E-envoy warns of deeper social divide

October 5, 2001

Broadband internet could bring about a deepening social divide in the knowledge economy, according to the government's e-envoy.

Andrew Pinder, who reports directly to the prime minister and is based in the Cabinet Office, said the roll-out of high-speed access to the web and other internet services had been a "relative failure" and had emphasised the disparity between different groups in the United Kingdom.

"Broadband brings about a real danger of a geographical divide," Mr Pinder told participants in the BT-sponsored Europaeum 2001 Policy forum on democracy and the internet, in Oxford last week.

He said an essential part of his mandate was to mobilise the people of the UK and to avoid deepening social divisions.

In recent broadband upgrade league tables, the country was placed second to last out of 24 Organisation for Economic Cooperation and Development countries. That was in contrast to other technology implementation tables, where the UK routinely featured in the top three.

The government's goal is to give nearly all UK citizens easy access to internet services. This means positioning the UK Online centres so that in urban areas individuals are no more than a mile away and in rural areas five miles away. Some very isolated areas might not have access in the medium term, however.

The process is essential for the development of the economy and for the development of learning networks, the conference heard.

Stuart Hill, BT Stepchange director, said demographic trends and rising costs meant the current system of providing government services was economically unsustainable.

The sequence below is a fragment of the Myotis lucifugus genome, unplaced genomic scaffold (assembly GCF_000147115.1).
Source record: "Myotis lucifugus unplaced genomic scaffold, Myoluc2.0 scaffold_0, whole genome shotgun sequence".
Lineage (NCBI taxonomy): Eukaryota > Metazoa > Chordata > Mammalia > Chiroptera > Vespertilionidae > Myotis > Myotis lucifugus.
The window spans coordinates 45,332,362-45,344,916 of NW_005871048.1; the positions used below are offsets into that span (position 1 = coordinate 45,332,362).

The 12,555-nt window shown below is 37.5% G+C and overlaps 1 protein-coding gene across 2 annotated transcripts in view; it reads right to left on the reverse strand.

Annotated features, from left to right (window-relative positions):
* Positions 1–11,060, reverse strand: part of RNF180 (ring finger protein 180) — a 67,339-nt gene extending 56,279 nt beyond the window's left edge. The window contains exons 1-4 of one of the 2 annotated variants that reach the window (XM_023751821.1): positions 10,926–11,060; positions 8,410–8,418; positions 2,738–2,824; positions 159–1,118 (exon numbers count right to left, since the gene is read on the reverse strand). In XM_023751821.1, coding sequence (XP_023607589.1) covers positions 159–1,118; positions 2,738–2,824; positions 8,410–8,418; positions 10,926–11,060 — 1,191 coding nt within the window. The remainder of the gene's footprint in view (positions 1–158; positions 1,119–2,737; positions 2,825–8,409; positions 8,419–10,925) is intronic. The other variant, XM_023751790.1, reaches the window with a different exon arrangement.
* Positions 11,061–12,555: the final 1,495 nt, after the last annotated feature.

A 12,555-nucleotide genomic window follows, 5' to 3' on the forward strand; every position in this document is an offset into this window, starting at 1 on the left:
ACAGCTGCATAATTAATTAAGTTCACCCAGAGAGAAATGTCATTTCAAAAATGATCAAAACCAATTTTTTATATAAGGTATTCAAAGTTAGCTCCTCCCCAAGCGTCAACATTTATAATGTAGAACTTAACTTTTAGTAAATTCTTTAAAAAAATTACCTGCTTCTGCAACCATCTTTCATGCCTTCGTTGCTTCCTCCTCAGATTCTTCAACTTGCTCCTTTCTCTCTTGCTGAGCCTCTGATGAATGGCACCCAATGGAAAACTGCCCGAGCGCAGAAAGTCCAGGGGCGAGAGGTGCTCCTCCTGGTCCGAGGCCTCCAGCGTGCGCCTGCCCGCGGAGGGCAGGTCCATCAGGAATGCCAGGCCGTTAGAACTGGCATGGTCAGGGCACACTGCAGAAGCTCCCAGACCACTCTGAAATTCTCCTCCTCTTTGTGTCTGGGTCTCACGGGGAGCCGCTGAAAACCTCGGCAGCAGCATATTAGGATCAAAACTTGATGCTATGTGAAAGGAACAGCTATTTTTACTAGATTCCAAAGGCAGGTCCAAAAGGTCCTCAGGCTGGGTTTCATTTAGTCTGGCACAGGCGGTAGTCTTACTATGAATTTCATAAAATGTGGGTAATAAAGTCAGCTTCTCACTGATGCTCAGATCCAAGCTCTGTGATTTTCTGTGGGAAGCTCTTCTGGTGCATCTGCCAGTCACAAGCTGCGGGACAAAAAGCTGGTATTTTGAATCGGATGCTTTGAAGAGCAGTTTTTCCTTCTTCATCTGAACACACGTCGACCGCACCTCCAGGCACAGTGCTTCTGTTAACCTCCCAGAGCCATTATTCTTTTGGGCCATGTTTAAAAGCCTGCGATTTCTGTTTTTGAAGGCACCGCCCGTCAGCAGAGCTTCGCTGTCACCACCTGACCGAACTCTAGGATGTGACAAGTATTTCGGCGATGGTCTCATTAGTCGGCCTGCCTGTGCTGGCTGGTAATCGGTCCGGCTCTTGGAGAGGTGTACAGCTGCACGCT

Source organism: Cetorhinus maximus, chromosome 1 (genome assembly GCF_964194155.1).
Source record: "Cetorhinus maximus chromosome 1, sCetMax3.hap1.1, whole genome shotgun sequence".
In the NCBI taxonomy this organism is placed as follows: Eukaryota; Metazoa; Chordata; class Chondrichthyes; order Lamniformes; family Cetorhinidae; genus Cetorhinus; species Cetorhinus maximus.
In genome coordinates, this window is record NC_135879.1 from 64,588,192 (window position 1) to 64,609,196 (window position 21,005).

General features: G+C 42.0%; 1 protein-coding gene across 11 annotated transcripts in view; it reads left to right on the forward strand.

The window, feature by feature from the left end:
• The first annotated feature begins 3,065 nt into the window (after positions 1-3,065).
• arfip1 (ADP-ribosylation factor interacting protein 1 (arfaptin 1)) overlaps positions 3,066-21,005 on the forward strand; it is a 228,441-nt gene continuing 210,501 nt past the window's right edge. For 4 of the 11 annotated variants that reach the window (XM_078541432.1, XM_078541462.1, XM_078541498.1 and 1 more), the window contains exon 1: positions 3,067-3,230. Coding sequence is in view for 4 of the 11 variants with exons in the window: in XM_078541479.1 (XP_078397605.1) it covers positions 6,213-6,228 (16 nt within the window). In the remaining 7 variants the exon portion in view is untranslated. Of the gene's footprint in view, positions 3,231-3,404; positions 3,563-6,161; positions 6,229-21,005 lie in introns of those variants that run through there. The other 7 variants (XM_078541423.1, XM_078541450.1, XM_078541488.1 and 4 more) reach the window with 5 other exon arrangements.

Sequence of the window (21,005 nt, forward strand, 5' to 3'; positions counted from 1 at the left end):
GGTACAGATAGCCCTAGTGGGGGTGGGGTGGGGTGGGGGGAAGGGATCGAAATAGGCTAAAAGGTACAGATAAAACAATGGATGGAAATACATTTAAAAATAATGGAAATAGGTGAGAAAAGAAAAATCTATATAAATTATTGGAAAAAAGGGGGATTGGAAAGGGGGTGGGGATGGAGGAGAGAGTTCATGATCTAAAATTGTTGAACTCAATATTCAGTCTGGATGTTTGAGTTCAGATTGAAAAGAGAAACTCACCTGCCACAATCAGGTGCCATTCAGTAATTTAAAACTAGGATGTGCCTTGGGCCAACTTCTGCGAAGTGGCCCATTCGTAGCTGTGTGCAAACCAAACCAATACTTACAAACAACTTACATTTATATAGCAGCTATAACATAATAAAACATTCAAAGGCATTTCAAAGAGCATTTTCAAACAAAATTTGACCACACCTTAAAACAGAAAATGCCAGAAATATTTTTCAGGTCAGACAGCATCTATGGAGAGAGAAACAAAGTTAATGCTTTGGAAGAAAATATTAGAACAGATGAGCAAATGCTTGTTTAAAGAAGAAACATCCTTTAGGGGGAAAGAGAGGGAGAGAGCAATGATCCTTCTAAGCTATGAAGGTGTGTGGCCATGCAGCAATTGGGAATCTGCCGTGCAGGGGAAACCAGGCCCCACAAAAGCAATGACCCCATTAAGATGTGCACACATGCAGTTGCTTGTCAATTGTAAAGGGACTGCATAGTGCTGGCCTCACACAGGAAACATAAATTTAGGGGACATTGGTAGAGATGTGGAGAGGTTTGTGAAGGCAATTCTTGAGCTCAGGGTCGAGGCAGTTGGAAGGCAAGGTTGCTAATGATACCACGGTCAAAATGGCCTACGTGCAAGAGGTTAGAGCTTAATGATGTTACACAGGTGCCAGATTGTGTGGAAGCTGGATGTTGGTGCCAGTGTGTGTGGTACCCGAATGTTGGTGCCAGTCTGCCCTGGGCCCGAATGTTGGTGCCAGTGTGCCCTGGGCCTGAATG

"When you combine such a prospect with an increasingly fragmented and complex society, increased education and hence awareness and access to knowledge, this suggests that traditional government also becomes politically unsustainable," he said.

"All organisations will have to be intelligent in order to survive. That means having highly developed internal neural systems to share collective knowledge and stimulate collaboration."

Tim Berners-Lee, 3Com founders chair at the Massachusetts Institute of Technology and director of the Worldwide Web Consortium, said the attack on the World Trade Center had reinforced his conviction that the net could help to change the ways people developed ideas and beliefs about the way they lived.

"It is a question of mutual respect. It is all about communication. People use the web to communicate, to exchange information, but it is not just transmission. There is change of beliefs and a sharing of common interests," he said.

"The web needs to support structures of all sizes and we need a diverse ideas pool in the same way we need a diverse gene pool to ensure our survival."

Professor Berners-Lee said he was working on a new internet development, the "semantic web", that could help to underpin this "fractal" view of society.

Details: www.europaeum.org ; www.daml.org ; www.w3.org

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